|02-10-2007, 08:41 PM||#1|
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Women "facing extinction" in rural England??
Women 'are facing extinction' in rural England, leaving thousands of bachelors in crisis
By REBECCA CAMBER - More by this author » Last updated at 20:08pm on 2nd October 2007 Comments
Where have all the country women gone? Why, to the city of course
The countryside is in crisis.
But for once it isn't the threat of disease to livestock, the purchasing power of the supermarkets or house building plans that is ruining rural England.
It is the extinction of that species so integral to a thriving village life - the eligible young woman.
Thousands of Britain's unmarried men whose careers are rooted to the land are facing a dearth of prospective partners, according to new research.
Where once whole generations of mothers and grandmothers built their lives around the fields, today scores of young woman from isolated farming communities are leaving the idyllic country life behind for the lure of the city, wooed by the prospect of better career prospects and social life.
Now research drawn from more than 150,000 lonely bachelors has identified the worst ten rural blackspots where the gender imbalance is particularly acute.
An initiative called the Villages in Crisis campaign to fight the phenomenon known a "extinction of the female species" compiled the list of towns and villages using e-mails from forlorn countryfolk, local research and census data where available.
Among the worst were Bere Alston, a small parish in west Devon, isolated Wolsingham in County Durham's Weardale and the idyllic New Forest in Hampshire.
Shenstone in Lichfield, Long Preston in the Yorkshire Dales and Thulston, a small village south east of Derby are also on the list of the most women-deprived areas in Britain.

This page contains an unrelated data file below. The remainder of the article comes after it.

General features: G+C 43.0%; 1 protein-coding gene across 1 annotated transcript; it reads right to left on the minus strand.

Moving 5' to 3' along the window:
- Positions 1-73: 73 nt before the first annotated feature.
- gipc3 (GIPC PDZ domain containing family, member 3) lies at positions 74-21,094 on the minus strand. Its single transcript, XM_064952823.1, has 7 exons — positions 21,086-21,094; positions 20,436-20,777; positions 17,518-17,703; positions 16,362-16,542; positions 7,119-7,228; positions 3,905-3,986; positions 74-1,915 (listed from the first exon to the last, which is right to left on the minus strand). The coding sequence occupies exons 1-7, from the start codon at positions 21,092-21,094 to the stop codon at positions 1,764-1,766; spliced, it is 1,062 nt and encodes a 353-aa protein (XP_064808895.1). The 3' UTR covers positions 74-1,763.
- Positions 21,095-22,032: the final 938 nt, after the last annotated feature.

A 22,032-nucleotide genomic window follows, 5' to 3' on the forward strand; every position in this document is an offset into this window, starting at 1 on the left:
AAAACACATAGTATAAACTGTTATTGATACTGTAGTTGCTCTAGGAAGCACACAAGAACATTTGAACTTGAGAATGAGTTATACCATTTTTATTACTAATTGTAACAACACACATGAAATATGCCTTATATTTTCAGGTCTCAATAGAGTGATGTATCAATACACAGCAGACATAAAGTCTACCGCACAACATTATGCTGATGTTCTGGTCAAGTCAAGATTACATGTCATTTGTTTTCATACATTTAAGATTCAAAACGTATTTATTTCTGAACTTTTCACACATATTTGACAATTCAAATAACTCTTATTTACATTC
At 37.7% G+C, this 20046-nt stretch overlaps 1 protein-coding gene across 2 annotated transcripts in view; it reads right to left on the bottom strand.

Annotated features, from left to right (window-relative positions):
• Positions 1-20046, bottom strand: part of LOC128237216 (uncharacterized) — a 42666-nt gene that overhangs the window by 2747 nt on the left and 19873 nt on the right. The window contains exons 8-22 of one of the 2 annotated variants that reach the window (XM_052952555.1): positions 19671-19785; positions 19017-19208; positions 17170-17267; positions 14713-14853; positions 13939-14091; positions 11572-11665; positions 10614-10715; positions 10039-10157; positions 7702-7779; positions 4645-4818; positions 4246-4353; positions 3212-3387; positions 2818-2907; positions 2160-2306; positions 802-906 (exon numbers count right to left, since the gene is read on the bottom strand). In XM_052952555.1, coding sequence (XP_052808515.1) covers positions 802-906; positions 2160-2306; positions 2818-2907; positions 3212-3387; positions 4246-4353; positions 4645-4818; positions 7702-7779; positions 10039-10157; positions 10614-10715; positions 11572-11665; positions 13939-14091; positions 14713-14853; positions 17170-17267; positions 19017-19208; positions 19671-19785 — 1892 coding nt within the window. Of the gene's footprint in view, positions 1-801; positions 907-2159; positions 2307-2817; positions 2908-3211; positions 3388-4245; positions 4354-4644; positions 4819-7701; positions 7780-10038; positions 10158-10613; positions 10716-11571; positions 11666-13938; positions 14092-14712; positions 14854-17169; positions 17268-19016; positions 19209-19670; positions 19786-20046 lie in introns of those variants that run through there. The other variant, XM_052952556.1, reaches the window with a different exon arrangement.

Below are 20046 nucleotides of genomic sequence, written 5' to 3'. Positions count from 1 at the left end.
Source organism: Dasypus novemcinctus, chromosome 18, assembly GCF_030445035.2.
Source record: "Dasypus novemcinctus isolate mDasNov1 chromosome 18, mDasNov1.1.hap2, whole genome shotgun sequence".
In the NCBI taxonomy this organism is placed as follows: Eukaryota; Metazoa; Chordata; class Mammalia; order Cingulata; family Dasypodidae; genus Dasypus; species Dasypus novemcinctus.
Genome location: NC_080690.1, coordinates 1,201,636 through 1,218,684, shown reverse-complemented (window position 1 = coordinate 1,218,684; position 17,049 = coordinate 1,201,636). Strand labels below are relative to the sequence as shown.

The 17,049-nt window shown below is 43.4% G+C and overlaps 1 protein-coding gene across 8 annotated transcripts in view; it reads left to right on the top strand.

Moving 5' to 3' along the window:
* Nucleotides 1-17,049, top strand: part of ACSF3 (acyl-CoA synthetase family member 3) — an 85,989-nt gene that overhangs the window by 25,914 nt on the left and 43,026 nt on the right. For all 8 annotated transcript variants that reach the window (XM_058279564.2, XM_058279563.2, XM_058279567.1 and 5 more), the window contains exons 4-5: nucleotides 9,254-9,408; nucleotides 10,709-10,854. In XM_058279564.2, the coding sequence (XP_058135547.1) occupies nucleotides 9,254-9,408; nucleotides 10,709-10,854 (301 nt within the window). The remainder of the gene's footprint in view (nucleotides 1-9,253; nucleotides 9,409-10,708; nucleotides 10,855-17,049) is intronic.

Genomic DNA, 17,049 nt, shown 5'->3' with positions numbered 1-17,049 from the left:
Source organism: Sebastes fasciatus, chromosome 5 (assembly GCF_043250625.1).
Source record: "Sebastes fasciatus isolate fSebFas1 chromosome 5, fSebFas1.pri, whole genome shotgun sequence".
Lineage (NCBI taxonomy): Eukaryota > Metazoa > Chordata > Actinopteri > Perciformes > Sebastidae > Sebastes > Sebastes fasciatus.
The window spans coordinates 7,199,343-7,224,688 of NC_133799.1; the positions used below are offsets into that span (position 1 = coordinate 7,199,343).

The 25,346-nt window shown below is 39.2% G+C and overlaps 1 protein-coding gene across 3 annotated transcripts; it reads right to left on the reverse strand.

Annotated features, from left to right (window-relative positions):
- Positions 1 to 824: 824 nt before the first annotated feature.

Surprisingly the fashionable market towns of Hexham in Northumberland and the Cinque Port of Hythe in Kent also make the top 10.
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A dying breed: the farmer needs a wife but members of the fairer sex are few and far between in rural England
The campaign was launched by a 24-year-old former coal worker, Vince Peart who was galvanised into action after working out two years ago that the men in his hometown, Alston in Cumbria were bereft of female company.
Spurred on by a pub survey which revealed that the man to woman ratio was 17-1, Mr Peart mounted the Alston Moor Regeneration Society to encourage more women to come to the Pennine market town.
The initiative was so successful that Mr Peart, now a bar supervisor, was flooded with requests for dates from 6,000 women, bus-loads of single women flocked to the quiet rural backwater and his efforts forced the local council to rethink its plans to scrap a local hospital.
But when Mr Peart was overwhelmed by lonely hearts pleas from other parts of the country, he began to research other rural spots where communities were blighted by the same problem.
He said: "The countryside is in crisis. This is a serious issue for the sustainability of countryside communities.
"I have been campaigning now for two years for Alston, but it wasn't until I got thousands of letters and e-mails from other men that I realised that this is a national demographic problem.
"There is a lack of jobs for young women in many of these areas, many of the jobs are for manual labour like stone walling and farm work and there is a lack of affordable housing.
"I think many young girls also want to go to university and many feel that they are not getting on or doing well if they stay where they were brought up.
"Fifty years ago it was the done thing for the majority of women to stay at home and be mothers and housewives, but now the countryside has been left with this gender imbalance because many are choosing urban over a rural life."
Villages in crisis now plans to organise music and comedy gigs in the worst ten towns to highlight the issue and attract more single, young women.
Mr Peart added: "It's not like I'm the Pied Piper and I can play a tune and attract women, but I hope through going on a fact-finding mission and meeting councillors something can be done to attract more women to these areas."
LIFE ISN'T MEANT TO BE TAKEN SERIOUSLY
Be yourself, no matter what anyone else thinks.
Work to live - don't live to work......................
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Don't waste your time on jealousy.
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|02-10-2007, 09:19 PM||#2|
Bear with me
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You could take a picture of something you see
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You could climb a ladder up to the sun
Or write a song nobody had sung
Or do something that's never been done
|02-10-2007, 09:50 PM||#3|
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*note to self, I could be popular in rural England
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